Patty lives in Waterville. When not running she loves to spend time by the pool and also volunteers at the Unified Champions Club at the Alfond Youth Center. “Spending time with my son and the other athletes is fun and simply puts a smile on my face.”
In this edition of "Running Backwards", we're taking a quick little jog to 2009. The biggest theme running through the 2009 Interval newsletters was memories of Mardie Brown, who passed away that year. You mean you thought that the Doc & Mardie 5k was a reference to Back to the Future? Shame on you!
It looks like the January Thaw that year had a pretty low turnout (Perhaps it was a bad weather year?). Of the 16 finishers, only Jim Moore is still a member of the Striders.
Both the June and July 2009 issues of the Interval featured articles by several members about their memories of Mardie Brown, a member of the Central Maine Striders at the time. Since I didn't move to Maine until 2017, I never met Mardie, but based on these memories, she seemed like an amazing woman and a great representative of the Striders.
An extended obituary can be found here.
by David Benn
That's right... Mardie Brown wasn't only a runner. She also held a world record in masters swimming!
Aging and mortality seemed to be on the mind of several Striders that year. David Benn added a positive spin to it by remembering how his first race led to hundreds more over a twenty-five year period.
Some familiar names were amongst the results of the Common Ground 5k that year. But who is this "Nedicus" guy? Was a Roman gladiator running a 5k in Maine in 2009? It almost sounds like it. However, he failed to beat current professional runner Matt McClintock and two others.
This gem about Jim Moore's first race was in the November 2009 newsletter (the race was in 1980). Jim, I think every Central Maine Strider out there is glad you ran that first race, found our club, continue to be a member to this day, and continue to be seen running on the streets of Waterville. I don't think there's a more consistent and dedicated runner out there.
Although Colby history professor Paul Josephson gets the byline, the December 2009 Interval had a great article about Julie Millard and her great uncle Fred (who just happened to win the Boston Marathon in 1910).
Ron and Donnajean had a couple of short race reports in the December 2009 Interval. Both featured races that were super bargains! A five-dollar marathon and a three-dollar 5k!?! Wow! Those were bargain races.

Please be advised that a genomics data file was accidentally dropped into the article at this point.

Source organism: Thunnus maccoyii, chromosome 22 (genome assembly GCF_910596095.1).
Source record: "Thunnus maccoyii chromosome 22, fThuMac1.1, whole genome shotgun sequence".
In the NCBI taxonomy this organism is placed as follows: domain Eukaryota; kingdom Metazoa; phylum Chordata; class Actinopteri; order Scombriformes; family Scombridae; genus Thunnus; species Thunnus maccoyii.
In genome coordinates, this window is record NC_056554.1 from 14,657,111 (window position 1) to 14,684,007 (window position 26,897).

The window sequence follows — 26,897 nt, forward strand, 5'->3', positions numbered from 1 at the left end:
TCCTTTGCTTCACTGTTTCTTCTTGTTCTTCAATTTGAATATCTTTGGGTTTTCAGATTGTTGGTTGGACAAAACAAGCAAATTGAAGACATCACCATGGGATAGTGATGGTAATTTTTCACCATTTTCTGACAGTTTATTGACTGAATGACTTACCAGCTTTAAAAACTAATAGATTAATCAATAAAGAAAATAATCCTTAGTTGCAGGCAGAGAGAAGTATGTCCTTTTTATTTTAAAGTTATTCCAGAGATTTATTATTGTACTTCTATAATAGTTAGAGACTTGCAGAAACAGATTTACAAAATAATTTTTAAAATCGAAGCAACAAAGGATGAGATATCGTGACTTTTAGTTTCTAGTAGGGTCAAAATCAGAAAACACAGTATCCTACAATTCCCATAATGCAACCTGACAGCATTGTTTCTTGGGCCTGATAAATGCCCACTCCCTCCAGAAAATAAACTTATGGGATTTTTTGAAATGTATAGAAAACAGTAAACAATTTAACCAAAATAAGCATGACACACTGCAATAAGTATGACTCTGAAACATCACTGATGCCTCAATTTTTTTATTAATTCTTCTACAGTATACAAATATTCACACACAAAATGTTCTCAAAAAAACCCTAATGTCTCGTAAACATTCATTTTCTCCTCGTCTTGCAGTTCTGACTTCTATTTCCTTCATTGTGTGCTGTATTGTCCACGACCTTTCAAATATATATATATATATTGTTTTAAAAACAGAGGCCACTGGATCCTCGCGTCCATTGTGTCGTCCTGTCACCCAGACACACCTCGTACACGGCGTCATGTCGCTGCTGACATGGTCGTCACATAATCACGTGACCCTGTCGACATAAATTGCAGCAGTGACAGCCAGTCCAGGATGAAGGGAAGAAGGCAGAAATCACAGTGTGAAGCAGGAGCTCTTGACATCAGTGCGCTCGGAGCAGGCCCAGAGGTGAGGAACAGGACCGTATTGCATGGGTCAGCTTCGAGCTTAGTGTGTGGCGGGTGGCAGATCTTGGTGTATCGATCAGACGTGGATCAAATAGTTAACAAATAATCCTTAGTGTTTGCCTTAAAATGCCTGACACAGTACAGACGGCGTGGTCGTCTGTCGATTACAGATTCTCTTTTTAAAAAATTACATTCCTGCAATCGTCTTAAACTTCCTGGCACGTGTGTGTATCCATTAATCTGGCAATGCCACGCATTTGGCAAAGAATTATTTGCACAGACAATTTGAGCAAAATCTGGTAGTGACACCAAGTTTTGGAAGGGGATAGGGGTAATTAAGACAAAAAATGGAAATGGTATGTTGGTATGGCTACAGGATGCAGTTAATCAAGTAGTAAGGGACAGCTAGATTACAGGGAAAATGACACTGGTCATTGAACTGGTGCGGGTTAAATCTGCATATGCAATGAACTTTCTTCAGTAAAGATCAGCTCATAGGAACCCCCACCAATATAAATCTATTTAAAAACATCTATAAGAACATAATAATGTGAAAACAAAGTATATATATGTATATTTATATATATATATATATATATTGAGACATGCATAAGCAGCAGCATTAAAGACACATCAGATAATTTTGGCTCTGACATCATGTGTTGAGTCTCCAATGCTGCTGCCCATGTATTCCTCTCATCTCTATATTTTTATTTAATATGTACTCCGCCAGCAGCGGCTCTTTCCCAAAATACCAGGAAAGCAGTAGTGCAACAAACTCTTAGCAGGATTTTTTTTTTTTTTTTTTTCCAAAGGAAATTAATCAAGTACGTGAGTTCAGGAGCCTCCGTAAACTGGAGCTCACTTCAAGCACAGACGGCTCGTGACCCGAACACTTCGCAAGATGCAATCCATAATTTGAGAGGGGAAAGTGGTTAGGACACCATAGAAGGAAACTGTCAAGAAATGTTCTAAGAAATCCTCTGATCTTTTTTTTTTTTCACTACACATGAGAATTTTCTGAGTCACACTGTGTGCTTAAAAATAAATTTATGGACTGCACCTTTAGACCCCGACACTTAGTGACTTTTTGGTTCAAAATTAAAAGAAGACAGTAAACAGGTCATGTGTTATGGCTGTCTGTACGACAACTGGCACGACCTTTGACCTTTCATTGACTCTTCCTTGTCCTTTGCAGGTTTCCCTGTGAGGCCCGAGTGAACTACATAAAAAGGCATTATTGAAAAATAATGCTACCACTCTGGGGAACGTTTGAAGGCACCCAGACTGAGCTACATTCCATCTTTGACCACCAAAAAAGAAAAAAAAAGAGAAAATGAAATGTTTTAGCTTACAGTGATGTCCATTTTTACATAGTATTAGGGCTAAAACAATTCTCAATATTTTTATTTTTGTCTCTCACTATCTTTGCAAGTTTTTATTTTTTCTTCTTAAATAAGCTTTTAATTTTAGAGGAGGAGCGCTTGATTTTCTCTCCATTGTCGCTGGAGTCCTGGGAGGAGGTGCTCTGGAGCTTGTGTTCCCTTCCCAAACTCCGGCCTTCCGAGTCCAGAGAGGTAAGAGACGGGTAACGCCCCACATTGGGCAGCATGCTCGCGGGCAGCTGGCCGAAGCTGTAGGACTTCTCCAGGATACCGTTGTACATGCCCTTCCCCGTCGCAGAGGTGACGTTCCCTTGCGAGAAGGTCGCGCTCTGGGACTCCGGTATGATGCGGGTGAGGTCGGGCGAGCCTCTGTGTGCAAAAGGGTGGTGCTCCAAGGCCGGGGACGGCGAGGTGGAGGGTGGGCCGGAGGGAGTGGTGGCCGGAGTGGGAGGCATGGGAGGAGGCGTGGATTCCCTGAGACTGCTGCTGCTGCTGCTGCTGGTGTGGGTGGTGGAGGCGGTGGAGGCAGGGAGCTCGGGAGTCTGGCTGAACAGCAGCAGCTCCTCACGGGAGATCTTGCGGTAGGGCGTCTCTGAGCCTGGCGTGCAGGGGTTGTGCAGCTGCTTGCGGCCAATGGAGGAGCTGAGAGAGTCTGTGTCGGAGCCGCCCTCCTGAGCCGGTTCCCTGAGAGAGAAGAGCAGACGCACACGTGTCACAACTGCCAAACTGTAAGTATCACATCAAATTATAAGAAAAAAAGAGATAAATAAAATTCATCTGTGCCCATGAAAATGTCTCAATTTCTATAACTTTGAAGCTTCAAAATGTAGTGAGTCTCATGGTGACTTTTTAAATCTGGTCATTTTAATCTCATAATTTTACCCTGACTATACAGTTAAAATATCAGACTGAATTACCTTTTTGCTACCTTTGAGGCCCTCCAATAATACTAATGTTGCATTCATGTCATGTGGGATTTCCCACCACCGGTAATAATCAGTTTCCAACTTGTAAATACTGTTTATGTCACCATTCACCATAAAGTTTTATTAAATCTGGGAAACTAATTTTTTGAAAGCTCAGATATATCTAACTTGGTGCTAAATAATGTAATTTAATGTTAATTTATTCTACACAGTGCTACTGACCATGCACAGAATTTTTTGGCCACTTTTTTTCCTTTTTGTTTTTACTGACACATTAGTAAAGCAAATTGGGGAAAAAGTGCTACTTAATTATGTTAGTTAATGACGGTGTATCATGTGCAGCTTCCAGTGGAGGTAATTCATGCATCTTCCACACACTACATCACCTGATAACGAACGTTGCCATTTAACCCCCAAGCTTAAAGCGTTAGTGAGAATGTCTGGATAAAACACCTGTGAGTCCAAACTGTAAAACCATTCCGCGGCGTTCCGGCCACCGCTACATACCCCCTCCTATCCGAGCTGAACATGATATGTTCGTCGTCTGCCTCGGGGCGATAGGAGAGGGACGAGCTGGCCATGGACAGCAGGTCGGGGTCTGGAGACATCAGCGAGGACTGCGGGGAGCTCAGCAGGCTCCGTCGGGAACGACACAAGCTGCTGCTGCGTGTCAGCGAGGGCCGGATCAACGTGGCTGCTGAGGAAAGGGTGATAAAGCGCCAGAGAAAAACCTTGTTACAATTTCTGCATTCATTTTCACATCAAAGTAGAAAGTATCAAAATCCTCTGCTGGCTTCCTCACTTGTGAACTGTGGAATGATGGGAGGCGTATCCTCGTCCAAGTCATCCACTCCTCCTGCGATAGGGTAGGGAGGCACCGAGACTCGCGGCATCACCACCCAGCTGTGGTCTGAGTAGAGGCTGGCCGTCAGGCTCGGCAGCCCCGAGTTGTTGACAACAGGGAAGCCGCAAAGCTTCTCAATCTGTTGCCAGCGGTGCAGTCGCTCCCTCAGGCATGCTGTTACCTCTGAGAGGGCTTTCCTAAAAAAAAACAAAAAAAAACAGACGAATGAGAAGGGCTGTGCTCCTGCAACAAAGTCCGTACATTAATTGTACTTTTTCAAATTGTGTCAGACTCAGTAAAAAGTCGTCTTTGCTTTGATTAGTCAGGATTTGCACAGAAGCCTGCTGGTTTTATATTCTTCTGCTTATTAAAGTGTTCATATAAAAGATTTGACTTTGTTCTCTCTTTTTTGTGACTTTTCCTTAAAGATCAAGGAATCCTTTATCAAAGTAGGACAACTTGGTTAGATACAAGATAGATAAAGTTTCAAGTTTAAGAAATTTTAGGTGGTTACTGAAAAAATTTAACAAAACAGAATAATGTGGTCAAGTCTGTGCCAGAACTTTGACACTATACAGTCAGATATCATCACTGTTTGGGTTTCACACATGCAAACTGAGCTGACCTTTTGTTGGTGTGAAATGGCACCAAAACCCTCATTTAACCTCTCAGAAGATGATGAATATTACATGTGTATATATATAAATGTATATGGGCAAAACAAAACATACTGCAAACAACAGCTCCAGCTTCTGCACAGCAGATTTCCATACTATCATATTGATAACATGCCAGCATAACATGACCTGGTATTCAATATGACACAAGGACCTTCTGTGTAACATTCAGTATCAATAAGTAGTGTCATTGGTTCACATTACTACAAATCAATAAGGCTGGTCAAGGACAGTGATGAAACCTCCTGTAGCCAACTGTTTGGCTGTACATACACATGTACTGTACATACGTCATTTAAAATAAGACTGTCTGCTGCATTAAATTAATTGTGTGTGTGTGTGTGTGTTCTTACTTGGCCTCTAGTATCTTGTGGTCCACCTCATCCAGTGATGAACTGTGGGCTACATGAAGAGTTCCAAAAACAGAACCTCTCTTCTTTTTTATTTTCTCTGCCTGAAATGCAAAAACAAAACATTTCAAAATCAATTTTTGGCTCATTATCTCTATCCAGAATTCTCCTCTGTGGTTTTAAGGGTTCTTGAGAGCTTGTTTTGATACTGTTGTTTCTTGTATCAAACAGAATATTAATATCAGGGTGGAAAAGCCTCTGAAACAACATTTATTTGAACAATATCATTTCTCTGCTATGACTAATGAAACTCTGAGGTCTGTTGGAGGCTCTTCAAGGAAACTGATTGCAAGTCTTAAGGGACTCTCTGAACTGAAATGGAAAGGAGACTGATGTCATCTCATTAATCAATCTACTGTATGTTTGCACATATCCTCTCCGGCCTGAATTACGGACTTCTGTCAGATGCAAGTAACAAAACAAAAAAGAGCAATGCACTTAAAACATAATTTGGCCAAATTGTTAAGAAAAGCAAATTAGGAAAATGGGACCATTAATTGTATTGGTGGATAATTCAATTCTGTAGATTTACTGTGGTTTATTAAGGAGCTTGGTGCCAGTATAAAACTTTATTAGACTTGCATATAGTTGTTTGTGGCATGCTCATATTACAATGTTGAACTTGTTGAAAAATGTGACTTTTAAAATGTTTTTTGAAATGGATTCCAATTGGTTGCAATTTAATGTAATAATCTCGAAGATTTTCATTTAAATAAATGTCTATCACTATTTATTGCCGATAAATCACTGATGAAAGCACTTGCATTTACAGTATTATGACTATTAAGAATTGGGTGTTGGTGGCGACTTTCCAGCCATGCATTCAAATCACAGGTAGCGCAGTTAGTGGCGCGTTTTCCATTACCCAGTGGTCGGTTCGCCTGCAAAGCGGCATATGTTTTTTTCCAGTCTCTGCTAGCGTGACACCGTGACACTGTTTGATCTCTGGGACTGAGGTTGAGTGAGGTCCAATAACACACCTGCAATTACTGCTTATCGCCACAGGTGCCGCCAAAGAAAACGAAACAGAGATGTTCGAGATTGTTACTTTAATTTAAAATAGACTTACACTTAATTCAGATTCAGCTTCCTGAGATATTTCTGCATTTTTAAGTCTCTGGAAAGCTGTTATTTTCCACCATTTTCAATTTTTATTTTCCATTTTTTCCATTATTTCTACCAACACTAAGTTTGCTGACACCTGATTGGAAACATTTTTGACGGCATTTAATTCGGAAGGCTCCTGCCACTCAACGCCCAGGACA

And the final race results listed in the 2009 Intervals, included Susan Brooks and Julie Millard's finishes at the Champions 10k Thanksgiving race.
That's all for 2009. Congratulations on making it to the finish line! Only time will tell where, or should I say "when" we jog to in the next issue.
It's really happening! There's going to be a live, in-person, non-virtual race in Waterville this month!!!!
The 2020 Doc & Mardie 5k will be a LIVE race, with waves of 40 or less participants in each wave.
Face masks will be required when within 6 feet of another participant, including the start line. We will modify the start to allow for social distancing.
In the spirit of Doc & Mardie there is even awards for the oldest Male and Female finishers!
Join us Saturday, August 22nd for our 15th Annual Doc & Mardie 5k, an amazing time!
We are going to put on an actual live race in a few week. Wave starts with 40 or less people in each wave.
Sounds like a few of you may be itching for a race with live competition!
All Central Maine Striders members get 25% off their registration fee.
Key things you need to know / current modifications:
We hope that you can join us as we bring live road racing back to Central Maine in a few weeks, while honoring the memory of Doc & Mardie Brown and supporting the Alfond Youth & Community Center!
For more information or to register, go to the Facebook event webpage or the race registration webpage.